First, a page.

The gray fox is a beautiful animal.
First graders attending an elementary school in Columbus, Georgia recently had the opportunity to vote for the state mammal. They chose the gray fox–an admirable selection. But before they had a chance to send the results of their vote to the state legislature, John Bowers, chief of the Georgia Department of Natural Resources game division, paid them a visit. He discouraged their election of the gray fox, claiming they carry rabies and that the choice of the gray fox would aggravate some people. He persuaded them to elect the white tailed deer–also an admirable selection. Nevertheless, I’m disappointed in John Bower’s intervention. It demonstrates the prejudice game and fish management employees still hold against predators. It also shows how little appreciation most of them have for the natural environment other than, “duh, how many animals can we let hunters kill without depleting the resource.” The excuses John Bower gave to exclude the gray fox from becoming the state mammal were unfair. Sure, a few gray foxes can carry rabies, but humans carry thousands of diseases such as AIDS, ebola, measles, and tuberculosis. Shall we condemn all of humanity because people sometimes get sick? Humans are by far the filthiest animals on the planet who continuously pollute the air and water. By contrast, gray foxes are much cleaner than humans. The selection of the white tail deer apparently aggravated 2 members of the state legislature who voted against it. One member, representing an agricultural community, regarded the deer as a pest that destroys farmer’s crops. The other nay vote came from a man who stupidly thought naming the deer as the state mammal would lead to a ban on hunting them. (Most politicians are empty-headed morons easily manipulated by the crooks who paid to get them elected.)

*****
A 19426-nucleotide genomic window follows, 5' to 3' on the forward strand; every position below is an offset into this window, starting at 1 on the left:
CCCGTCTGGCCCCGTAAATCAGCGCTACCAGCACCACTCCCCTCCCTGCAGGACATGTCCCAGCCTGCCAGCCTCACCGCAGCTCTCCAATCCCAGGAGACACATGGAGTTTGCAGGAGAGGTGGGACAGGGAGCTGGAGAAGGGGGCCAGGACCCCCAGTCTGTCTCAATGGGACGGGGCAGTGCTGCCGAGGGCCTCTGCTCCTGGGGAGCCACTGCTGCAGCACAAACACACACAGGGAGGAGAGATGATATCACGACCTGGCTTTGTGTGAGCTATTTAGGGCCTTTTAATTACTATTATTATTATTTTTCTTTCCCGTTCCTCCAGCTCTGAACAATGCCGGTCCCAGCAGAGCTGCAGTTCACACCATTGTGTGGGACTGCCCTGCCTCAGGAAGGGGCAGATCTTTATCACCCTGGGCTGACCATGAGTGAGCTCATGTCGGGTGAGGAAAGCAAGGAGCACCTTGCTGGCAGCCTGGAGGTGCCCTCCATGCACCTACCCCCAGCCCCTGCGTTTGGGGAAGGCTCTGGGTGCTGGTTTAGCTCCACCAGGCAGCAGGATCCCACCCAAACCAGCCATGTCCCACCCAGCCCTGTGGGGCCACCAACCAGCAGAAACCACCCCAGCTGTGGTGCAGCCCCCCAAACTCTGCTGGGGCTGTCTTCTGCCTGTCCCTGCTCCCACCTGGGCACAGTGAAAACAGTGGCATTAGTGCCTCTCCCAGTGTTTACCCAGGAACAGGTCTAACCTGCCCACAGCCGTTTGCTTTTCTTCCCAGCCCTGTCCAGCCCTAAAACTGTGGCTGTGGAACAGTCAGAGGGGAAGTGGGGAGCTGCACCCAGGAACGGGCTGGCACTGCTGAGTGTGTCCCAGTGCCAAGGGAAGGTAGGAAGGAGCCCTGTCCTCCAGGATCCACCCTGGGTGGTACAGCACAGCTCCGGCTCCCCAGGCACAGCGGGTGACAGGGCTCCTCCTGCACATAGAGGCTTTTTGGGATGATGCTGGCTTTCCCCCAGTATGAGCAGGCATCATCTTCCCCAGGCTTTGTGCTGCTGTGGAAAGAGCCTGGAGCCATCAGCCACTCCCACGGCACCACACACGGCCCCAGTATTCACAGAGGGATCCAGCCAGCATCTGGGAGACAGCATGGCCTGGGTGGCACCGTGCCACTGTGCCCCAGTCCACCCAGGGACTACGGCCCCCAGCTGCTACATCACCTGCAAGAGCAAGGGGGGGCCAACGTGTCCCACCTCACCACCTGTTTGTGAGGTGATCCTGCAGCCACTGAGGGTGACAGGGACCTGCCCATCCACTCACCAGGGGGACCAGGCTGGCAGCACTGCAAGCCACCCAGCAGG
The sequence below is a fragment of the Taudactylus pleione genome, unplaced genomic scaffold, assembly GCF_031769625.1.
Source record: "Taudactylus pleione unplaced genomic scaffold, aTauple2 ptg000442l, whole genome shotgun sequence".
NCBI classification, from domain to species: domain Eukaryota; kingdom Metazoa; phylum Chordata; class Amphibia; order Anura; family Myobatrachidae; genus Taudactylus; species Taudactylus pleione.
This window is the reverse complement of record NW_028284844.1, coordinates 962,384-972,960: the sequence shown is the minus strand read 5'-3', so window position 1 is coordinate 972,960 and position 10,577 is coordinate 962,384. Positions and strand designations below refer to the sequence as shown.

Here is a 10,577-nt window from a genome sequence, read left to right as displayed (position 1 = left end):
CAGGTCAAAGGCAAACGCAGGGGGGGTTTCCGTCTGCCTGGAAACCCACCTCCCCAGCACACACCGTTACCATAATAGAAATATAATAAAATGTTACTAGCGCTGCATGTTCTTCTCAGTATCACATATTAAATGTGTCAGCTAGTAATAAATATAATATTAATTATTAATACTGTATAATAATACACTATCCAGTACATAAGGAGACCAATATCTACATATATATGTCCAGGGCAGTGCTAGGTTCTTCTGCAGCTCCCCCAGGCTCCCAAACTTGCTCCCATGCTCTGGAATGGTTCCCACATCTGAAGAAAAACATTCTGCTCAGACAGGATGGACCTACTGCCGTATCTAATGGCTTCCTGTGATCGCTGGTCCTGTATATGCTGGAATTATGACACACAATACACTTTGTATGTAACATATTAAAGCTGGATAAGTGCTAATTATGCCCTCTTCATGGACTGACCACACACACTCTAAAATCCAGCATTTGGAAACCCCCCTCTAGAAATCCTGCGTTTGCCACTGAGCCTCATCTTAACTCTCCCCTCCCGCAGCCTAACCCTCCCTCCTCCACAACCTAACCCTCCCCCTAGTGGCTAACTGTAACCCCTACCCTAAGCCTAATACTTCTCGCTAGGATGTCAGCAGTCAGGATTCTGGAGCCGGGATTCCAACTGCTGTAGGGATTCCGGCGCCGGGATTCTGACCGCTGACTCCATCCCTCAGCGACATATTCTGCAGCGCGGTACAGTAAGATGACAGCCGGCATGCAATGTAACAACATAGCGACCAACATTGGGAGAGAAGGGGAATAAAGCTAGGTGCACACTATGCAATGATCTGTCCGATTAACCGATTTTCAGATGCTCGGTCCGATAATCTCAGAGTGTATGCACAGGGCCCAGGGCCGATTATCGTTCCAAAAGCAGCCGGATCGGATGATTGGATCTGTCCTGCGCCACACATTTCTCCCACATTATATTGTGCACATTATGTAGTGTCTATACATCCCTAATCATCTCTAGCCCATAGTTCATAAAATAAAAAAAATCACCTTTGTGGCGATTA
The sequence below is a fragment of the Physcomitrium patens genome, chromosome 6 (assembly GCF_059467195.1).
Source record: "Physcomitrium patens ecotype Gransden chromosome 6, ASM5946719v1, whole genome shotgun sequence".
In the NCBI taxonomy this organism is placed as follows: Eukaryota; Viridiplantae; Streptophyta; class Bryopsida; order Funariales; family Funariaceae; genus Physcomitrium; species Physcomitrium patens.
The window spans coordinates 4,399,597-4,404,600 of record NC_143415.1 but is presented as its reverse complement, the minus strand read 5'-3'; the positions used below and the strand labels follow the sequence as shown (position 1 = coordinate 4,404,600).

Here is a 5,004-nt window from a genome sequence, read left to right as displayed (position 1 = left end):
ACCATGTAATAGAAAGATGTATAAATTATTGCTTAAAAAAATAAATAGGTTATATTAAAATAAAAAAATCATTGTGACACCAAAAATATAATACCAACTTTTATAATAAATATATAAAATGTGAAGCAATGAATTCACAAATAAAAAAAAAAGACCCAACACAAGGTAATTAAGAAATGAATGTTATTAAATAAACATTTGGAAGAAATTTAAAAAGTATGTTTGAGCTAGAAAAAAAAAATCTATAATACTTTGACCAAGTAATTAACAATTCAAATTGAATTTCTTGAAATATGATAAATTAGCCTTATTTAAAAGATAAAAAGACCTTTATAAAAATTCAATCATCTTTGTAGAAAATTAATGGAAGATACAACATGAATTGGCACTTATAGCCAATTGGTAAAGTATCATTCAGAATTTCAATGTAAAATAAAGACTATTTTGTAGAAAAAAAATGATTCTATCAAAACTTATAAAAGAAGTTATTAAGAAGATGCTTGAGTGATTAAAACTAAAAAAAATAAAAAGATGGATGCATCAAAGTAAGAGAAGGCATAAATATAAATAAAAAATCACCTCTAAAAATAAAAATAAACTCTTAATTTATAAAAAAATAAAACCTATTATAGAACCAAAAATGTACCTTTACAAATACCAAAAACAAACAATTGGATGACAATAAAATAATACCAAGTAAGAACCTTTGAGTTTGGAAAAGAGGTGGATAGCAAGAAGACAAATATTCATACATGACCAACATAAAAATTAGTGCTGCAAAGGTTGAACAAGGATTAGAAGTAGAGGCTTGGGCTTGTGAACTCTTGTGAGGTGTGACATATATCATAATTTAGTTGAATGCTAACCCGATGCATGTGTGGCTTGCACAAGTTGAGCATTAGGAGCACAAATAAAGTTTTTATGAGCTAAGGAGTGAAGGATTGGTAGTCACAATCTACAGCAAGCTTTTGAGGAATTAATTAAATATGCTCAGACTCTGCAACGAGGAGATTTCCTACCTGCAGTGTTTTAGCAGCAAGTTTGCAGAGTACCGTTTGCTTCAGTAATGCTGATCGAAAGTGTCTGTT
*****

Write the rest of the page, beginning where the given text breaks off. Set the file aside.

John Bowers, head of the Georgia Department of Natural Resources game division. This is the anal shmuck who discouraged 4 classes of 1st graders from picking the gray fox as the state mammal. This department includes the geniuses who established a 10 bag limit on white tail deer, then wondered why deer populations declined.
The unfair usurpation of the gray fox’s election as state mammal inspires me to write in praise of this fine canid. The gray fox is an handsome mammal. Describing someone as “foxy” is a blush-inducing compliment. The gray fox has a long history in Georgia, unlike the state insect, the honeybee, which is a non-native species. The gray fox has lived in what’s now Georgia for 2 million years, and a similar evolutionary ancestor (Urocyon progressus) lived here for millions of years before that. Fossil specimens of gray foxes have been found in north and south Georgia. Florida’s rich fossil record includes 55 museum specimens and countless others in the hands of amateur collectors. The gray fox is an excellent tree climber, explaining how it escaped from large carnivores during the Pleistocene. It is intelligent and far more adaptable than the Pleistocene megafauna was. Gray foxes range from southern Canada to Venezuela, and studies show they live right beside us. Scientists found gray foxes just as abundant in suburban areas as rural spaces, as long as wooded buffer areas are present. Gray foxes help reduce the number of mice in the environment that might otherwise invade our homes and shit in our food.
I’ve seen gray foxes quite often in my neighborhood, though not lately. They are the fastest runners I’ve ever observed. On 1 occasion I saw a gray fox carry a squirrel across my front yard. For years an old shaggy male lived in the vicinity of my house. I remember a rainy day when I was punching the heavy bag in my woodshed. A gray fox ran right by the open door. Years ago, while exploring an abandoned archaeological dig, I found fox scat containing mice skulls and blackberries. I’ve never seen a live bear, but I have enjoyed the presence of the gray foxes on many occasions.